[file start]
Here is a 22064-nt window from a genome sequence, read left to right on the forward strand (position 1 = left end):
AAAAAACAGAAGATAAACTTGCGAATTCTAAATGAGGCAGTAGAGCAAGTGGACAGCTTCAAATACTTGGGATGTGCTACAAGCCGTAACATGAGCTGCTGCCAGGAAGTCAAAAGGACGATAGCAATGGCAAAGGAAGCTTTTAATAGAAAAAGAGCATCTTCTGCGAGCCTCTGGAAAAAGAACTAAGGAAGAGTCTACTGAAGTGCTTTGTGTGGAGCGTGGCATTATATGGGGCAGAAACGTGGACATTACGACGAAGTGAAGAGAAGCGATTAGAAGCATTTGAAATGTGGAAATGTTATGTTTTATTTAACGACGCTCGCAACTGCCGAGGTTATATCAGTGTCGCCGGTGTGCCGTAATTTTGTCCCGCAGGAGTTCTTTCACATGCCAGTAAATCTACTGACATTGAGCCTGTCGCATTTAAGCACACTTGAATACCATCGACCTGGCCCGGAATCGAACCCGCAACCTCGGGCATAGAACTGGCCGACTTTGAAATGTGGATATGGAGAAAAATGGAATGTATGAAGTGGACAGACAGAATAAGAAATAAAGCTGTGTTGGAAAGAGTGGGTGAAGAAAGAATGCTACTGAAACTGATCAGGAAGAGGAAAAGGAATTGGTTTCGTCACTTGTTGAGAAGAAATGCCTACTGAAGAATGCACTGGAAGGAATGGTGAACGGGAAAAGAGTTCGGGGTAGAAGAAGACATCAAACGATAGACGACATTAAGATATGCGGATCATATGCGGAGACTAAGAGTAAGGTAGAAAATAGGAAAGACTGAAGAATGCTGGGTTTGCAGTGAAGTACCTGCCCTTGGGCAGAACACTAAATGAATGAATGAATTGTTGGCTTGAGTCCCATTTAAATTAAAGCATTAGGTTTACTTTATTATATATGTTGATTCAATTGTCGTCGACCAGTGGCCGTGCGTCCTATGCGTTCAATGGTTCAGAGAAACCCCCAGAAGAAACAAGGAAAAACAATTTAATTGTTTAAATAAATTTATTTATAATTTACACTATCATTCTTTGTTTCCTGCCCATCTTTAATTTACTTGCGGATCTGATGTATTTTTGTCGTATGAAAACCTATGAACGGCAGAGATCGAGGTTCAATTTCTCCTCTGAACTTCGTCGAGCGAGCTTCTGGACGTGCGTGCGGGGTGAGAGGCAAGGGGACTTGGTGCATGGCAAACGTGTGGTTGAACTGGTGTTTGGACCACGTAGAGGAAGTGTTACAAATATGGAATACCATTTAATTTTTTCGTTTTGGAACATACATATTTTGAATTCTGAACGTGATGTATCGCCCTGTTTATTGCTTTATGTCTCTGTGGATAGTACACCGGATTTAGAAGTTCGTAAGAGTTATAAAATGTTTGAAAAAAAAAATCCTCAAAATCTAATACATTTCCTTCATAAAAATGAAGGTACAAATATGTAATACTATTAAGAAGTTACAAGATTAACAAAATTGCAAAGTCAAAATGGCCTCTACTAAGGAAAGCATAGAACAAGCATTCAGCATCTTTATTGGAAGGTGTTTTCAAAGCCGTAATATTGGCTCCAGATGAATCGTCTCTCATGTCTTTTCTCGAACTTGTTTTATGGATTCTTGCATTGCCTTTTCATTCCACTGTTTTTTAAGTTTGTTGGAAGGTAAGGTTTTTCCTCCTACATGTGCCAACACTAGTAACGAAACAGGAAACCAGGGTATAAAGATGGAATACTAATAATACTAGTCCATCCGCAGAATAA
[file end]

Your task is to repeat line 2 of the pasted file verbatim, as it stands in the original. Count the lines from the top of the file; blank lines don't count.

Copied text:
AAAAAACAGAAGATAAACTTGCGAATTCTAAATGAGGCAGTAGAGCAAGTGGACAGCTTCAAATACTTGGGATGTGCTACAAGCCGTAACATGAGCTGCTGCCAGGAAGTCAAAAGGACGATAGCAATGGCAAAGGAAGCTTTTAATAGAAAAAGAGCATCTTCTGCGAGCCTCTGGAAAAAGAACTAAGGAAGAGTCTACTGAAGTGCTTTGTGTGGAGCGTGGCATTATATGGGGCAGAAACGTGGACATTACGACGAAGTGAAGAGAAGCGATTAGAAGCATTTGAAATGTGGAAATGTTATGTTTTATTTAACGACGCTCGCAACTGCCGAGGTTATATCAGTGTCGCCGGTGTGCCGTAATTTTGTCCCGCAGGAGTTCTTTCACATGCCAGTAAATCTACTGACATTGAGCCTGTCGCATTTAAGCACACTTGAATACCATCGACCTGGCCCGGAATCGAACCCGCAACCTCGGGCATAGAACTGGCCGACTTTGAAATGTGGATATGGAGAAAAATGGAATGTATGAAGTGGACAGACAGAATAAGAAATAAAGCTGTGTTGGAAAGAGTGGGTGAAGAAAGAATGCTACTGAAACTGATCAGGAAGAGGAAAAGGAATTGGTTTCGTCACTTGTTGAGAAGAAATGCCTACTGAAGAATGCACTGGAAGGAATGGTGAACGGGAAAAGAGTTCGGGGTAGAAGAAGACATCAAACGATAGACGACATTAAGATATGCGGATCATATGCGGAGACTAAGAGTAAGGTAGAAAATAGGAAAGACTGAAGAATGCTGGGTTTGCAGTGAAGTACCTGCCCTTGGGCAGAACACTAAATGAATGAATGAATTGTTGGCTTGAGTCCCATTTAAATTAAAGCATTAGGTTTACTTTATTATATATGTTGATTCAATTGTCGTCGACCAGTGGCCGTGCGTCCTATGCGTTCAATGGTTCAGAGAAACCCCCAGAAGAAACAAGGAAAAACAATTTAATTGTTTAAATAAATTTATTTATAATTTACACTATCATTCTTTGTTTCCTGCCCATCTTTAATTTACTTGCGGATCTGATGTATTTTTGTCGTATGAAAACCTATGAACGGCAGAGATCGAGGTTCAATTTCTCCTCTGAACTTCGTCGAGCGAGCTTCTGGACGTGCGTGCGGGGTGAGAGGCAAGGGGACTTGGTGCATGGCAAACGTGTGGTTGAACTGGTGTTTGGACCACGTAGAGGAAGTGTTACAAATATGGAATACCATTTAATTTTTTCGTTTTGGAACATACATATTTTGAATTCTGAACGTGATGTATCGCCCTGTTTATTGCTTTATGTCTCTGTGGATAGTACACCGGATTTAGAAGTTCGTAAGAGTTATAAAATGTTTGAAAAAAAAAATCCTCAAAATCTAATACATTTCCTTCATAAAAATGAAGGTACAAATATGTAATACTATTAAGAAGTTACAAGATTAACAAAATTGCAAAGTCAAAATGGCCTCTACTAAGGAAAGCATAGAACAAGCATTCAGCATCTTTATTGGAAGGTGTTTTCAAAGCCGTAATATTGGCTCCAGATGAATCGTCTCTCATGTCTTTTCTCGAACTTGTTTTATGGATTCTTGCATTGCCTTTTCATTCCACTGTTTTTTAAGTTTGTTGGAAGGTAAGGTTTTTCCTCCTACATGTGCCAACACTAGTAACGAAACAGGAAACCAGGGTATAAAGATGGAATACTAATAATACTAGTCCATCCGCAGAATAA